3. Art tends to have lessons.
  4. Great art is often controversial.

Can writing be aesthetic? I’ve been told that some of my posts are “beautiful” and while I admittedly am not entirely sure I know what that means, I’d argue that there are beautiful pieces of writing and that that could be considered aesthetics. I found The Golden Compass to be strangely aesthetically pleasing although I don’t know what that means even though I’ve just said it was.

The Last Road provoked emotion. It examined the human condition in the face of death. And I suppose this post might be evidence that it provoked thought.

Rystefn seemed to be saying he had the intent of teaching a lesson had he followed through with the rest of the story of The Last Road, but we shall never know what it was, it seems.

And was this contoversial? Controversial in whether or not it’s art? Yes.

But, the major difference between the catharsis of a great play, or a moment at which a great work of literature has played your heart-strings is that you know it’s fiction. Fooling people, while it may give you a good laugh, makes you a bit of a jerk. People tend to have no respect for you.

Lonelygirl15 was an actress on YouTube, though her videos were of less substance.

But maybe that is part of the art. Artists try to make things seem realistic, but making somebody actually believe it’s real… Is that perhaps a new and radical form of art? Isn’t that just controversial, a part of being great art?

And perhaps Rystefn, or whatever his real name is, is simply mentally ill. A plausible enough idea.

Van Gogh once cut off his own ear.

I think that The Last Road could get away with being called art. I will say with weak conviction that I am willing to go along with saying that it was art. Whether it can be justified… While I find the means of provoking emotion in what I suppose Rystefn thought was an artistic manner were definitely deceptive and vile, he did provoke emotion. Whether or not you liked the art, well, that’s all subjective.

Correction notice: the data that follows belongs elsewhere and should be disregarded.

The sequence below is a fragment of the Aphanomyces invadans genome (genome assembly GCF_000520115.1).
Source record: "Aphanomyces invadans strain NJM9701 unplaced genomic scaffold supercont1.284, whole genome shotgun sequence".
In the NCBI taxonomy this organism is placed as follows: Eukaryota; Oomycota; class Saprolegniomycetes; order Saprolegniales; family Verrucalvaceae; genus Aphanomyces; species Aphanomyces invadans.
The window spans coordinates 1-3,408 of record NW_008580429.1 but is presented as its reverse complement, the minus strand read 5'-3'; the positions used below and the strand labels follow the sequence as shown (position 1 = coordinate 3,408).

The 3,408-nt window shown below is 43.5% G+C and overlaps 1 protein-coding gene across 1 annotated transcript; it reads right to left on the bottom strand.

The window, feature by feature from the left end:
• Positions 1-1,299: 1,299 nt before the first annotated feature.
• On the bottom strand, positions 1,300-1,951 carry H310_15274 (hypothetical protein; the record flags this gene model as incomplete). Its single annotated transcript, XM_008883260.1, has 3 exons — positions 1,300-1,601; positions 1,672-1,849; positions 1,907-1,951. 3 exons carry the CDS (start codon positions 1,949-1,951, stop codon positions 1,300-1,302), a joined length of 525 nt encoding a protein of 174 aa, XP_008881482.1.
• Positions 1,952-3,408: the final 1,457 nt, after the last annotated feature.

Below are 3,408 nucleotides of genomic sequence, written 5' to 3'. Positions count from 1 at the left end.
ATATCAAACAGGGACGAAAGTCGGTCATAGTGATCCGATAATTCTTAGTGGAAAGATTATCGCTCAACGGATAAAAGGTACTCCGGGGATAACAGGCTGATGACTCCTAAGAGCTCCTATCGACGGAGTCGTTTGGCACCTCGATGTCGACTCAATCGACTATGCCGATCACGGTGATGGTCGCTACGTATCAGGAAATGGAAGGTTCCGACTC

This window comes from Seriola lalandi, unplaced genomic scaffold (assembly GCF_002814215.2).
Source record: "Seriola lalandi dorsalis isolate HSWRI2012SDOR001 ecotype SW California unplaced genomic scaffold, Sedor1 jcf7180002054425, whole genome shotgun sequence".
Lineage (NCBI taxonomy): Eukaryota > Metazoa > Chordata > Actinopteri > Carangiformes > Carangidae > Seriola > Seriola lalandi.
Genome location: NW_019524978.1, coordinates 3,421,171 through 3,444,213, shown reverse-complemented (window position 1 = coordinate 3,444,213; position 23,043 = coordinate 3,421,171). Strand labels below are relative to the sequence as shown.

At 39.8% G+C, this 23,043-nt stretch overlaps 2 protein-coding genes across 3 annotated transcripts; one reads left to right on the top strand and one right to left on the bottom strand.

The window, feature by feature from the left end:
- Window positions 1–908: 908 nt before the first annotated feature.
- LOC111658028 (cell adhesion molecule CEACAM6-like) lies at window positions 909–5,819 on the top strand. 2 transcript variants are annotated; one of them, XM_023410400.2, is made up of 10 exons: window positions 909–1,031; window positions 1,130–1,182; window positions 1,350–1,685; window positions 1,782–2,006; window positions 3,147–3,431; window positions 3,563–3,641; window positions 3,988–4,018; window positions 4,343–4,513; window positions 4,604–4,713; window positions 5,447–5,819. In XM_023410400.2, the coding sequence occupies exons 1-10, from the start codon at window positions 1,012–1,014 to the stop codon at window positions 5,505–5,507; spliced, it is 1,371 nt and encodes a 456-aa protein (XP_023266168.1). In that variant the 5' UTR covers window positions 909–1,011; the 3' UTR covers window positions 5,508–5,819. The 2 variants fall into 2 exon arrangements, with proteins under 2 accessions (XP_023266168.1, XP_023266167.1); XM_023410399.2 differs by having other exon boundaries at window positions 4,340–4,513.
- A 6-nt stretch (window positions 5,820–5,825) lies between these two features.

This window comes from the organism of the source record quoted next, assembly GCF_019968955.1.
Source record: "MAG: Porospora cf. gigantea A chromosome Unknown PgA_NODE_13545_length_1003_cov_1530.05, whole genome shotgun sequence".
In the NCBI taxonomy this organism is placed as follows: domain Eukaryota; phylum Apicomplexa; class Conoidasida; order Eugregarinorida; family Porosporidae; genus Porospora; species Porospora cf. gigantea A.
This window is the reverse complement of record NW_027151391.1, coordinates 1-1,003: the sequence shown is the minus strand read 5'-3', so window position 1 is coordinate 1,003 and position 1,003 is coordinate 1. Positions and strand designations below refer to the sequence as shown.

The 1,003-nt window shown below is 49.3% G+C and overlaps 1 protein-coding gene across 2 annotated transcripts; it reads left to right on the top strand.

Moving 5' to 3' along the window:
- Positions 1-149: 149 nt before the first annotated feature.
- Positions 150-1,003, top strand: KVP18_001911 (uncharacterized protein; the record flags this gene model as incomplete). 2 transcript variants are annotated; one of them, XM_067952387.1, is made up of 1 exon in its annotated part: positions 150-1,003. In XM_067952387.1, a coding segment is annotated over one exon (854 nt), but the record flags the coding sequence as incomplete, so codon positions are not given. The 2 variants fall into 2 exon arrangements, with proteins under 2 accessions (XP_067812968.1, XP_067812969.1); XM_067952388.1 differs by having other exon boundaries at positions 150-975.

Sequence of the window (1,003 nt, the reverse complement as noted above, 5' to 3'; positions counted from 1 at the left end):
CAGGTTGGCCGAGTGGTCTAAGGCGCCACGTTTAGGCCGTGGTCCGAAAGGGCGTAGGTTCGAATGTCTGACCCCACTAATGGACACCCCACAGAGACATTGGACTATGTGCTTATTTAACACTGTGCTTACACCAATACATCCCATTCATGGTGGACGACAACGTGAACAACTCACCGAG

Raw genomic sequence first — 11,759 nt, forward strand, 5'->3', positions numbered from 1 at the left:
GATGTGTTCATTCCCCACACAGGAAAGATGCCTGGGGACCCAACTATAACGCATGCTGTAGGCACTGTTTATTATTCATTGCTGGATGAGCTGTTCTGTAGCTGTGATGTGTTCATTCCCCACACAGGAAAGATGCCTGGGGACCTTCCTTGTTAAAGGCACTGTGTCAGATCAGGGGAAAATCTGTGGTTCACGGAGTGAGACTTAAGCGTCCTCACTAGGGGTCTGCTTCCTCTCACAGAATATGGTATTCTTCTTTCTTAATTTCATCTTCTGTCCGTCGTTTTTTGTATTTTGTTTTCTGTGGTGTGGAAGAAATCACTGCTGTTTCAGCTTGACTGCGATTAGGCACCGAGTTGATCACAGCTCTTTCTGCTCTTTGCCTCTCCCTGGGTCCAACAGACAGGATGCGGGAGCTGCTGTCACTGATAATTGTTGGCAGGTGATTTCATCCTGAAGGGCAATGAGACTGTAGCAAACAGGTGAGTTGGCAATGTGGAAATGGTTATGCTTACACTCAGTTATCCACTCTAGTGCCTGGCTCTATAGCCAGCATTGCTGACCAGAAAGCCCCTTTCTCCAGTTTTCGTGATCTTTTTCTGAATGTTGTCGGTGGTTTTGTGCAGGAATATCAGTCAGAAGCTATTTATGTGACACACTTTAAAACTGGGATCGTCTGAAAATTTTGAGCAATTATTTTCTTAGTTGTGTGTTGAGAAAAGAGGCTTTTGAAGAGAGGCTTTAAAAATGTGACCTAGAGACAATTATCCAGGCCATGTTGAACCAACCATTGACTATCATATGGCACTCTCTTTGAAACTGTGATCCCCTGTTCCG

Maybe I was enchanted with The Last Road before my disillusionment, but I am certainly now disenchanted with its artist.

Yesterday as David Grinspoon was giving his lecture at Auraria, I couldn’t help but noticing a man in the audience with a pair of glasses, a cowboy hat, blonde hair, and a beard much like Rystefn’s. Having only seen a few pictures, that video, and never having met him in person, I couldn’t say for sure. Perhaps it was the cold fury spilling over into paranoia making me see Rystefn where he was not there.

One question I think we will never have answered and that I am, admittedly, still curious about is how The Last Road would have ended, and what would have happened in between had Rystefn continued with his “art”. But, most curious to me… why would he give up all his friends for this? He certainly must have known that he would be stripped of all his respect and dignity, left with only the pity from a few of our hearts (including my own).

Throughout this post I’ve merely tried to make people look beyond our anger or apathy or whatever (and hell, maybe the story is not even about him dying, maybe it’s about how we react when we know it’s faked) at Rystefn’s distasteful actions and see if, perhaps, there was some taste to it after all. I don’t know the answer to this question, and now more than ever, I’d like to hear from you, the readers, especially if you’ve never commented before.